Although I believe people do enjoy getting long letters, I also don’t think that they diligently read them with great care ... every line every paragraph, every sentence. I think people tend to skip when they're reading and they'll look at the top of the first page, they'll get a sense of what the subject matter is and they'll either be grabbed or not grabbed by the style of the writing.

And then they'll scan the page, and if there's a paragraph two-thirds of the way down the page that's in bold-face type and indented, their eye will be caught by that and they'll read that paragraph.

Then they'll skip over to the next page and maybe they'll see a paragraph on the next page that has hand-inked brackets surrounding it; they'll read that paragraph.

When they see a paragraph that has a long sentence that's completely underlined, they'll read that underlined sentence. And they'll go through the letter kind of skipping to those passages which in some graphic way have been highlighted.

And then finally they will get to the P.S. And one thing we know that people will always read is the P.S. Always have a PS at the end of your direct mail letters. And the P.S. should not be an afterthought. The function of the PS is to summarize or capsulize what you now want the reader of this letter to do. Usually, go to the enclosed reply form, sign the petition that's there, or list your prayer intentions, or answer the survey questions. And then please send a contribution of $25, $35, $50 or the most generous gift you can afford for this good cause.

So this person has got an eight-page letter, he or she has scanned it, then started skipping down to the highlighted passages. By the time he gets to the last page he’s absorbed the gist of your message. Then he reads the P.S. and the P.S. is like marching orders: "This is what I want you to do now." And if it's well done, and if the cause is one that appeals to this person, you're likely to get a contribution.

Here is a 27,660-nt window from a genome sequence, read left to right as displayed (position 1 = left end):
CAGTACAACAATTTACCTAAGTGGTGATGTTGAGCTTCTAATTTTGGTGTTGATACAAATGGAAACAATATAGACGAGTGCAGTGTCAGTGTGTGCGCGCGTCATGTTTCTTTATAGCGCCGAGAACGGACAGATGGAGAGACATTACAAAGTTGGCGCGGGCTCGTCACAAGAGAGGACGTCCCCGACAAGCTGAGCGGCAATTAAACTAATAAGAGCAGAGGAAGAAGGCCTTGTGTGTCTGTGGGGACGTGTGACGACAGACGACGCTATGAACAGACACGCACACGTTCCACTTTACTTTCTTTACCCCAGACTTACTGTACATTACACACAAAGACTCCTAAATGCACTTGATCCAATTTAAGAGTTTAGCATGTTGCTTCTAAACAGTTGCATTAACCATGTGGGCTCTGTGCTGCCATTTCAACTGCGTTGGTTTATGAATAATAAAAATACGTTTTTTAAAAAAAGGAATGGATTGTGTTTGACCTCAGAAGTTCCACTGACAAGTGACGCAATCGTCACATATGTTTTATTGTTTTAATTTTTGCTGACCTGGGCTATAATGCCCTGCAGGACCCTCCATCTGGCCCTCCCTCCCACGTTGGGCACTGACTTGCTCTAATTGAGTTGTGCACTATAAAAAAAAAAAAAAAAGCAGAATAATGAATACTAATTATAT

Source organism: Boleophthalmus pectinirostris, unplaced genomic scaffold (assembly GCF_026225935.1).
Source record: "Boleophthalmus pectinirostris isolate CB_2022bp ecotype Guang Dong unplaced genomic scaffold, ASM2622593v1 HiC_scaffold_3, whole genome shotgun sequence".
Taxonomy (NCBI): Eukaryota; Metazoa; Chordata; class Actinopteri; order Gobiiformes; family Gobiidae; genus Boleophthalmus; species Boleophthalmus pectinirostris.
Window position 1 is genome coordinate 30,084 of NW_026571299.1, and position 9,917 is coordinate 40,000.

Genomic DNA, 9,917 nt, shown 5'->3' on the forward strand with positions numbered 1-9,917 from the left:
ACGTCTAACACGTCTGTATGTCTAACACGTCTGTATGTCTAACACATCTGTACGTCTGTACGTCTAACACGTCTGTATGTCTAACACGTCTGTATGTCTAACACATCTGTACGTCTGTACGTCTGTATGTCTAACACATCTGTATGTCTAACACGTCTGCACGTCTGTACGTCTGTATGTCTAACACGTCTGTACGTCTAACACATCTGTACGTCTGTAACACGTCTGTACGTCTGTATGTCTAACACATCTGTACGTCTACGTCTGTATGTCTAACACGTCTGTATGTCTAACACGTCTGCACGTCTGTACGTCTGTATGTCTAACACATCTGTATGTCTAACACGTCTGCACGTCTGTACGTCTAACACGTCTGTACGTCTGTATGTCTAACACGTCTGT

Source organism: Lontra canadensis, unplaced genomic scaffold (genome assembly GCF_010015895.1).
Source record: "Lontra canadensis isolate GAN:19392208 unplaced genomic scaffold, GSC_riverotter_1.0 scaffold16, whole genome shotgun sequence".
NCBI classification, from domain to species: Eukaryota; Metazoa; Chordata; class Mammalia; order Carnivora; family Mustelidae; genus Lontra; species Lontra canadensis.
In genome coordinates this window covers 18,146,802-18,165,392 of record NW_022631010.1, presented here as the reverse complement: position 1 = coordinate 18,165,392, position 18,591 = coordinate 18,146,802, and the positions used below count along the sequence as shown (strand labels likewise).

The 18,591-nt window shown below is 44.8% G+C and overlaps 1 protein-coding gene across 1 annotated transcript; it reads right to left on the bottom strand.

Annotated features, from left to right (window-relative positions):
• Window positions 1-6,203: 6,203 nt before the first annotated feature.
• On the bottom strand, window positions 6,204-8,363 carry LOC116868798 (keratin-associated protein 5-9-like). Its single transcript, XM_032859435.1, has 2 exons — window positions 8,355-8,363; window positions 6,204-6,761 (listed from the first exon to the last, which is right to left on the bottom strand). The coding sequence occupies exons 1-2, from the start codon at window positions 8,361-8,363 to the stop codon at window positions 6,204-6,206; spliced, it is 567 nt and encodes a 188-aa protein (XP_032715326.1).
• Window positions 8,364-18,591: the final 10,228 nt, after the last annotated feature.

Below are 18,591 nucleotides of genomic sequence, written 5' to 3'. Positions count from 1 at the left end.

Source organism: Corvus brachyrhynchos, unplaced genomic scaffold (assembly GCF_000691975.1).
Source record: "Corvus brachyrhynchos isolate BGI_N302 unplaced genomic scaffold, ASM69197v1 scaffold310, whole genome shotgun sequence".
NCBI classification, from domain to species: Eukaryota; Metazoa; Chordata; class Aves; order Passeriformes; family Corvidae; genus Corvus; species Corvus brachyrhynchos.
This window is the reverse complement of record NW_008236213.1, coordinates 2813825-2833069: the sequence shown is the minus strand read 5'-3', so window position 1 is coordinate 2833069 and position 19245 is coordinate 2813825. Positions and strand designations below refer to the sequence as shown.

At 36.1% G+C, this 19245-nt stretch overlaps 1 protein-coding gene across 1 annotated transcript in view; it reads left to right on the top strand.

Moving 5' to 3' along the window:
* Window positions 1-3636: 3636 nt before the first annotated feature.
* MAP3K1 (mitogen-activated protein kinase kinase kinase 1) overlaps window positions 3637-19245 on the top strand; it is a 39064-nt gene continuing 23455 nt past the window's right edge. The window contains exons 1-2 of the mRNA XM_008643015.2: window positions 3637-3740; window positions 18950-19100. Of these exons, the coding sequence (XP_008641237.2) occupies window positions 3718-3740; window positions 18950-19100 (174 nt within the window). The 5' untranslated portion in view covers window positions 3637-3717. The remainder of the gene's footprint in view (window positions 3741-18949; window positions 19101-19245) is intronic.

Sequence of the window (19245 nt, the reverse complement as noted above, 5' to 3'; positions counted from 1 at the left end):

To sum up, here's a few things to keep in mind.

  1. Although there is no perfect length, longer is usually better than shorter.

  2. Print graphically. That is to say, underline, bold, indent important parts of the letter

  3. Don't forget the P.S. It’s the marching orders you’re delivering to your supporters.

For more tips on writing good copy, click here: http://blog.lawrencedirect.com/writing-fundraising-copy-for-non-profits-is-not-like-scrabble.


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Topics: Direct Mail, Non-Profit Direct Mail Campaign

E. Michael Lawrence

Written by E. Michael Lawrence

E. Michael Lawrence is the founder and president of LDMI. Mike has been professionally active in the direct response field since 1966, when he helped to launch Triumph magazine, a monthly journal of Catholic thought, through direct mail circulation promotion and fundraising. In 1976, Mike Lawrence joined Wiland Services, Inc., (WSI) a direct mail database management and data processing services company. He left WSI 11 years later as Executive Vice President - Operations, and a member of the company's Board of Directors, to form LDMI.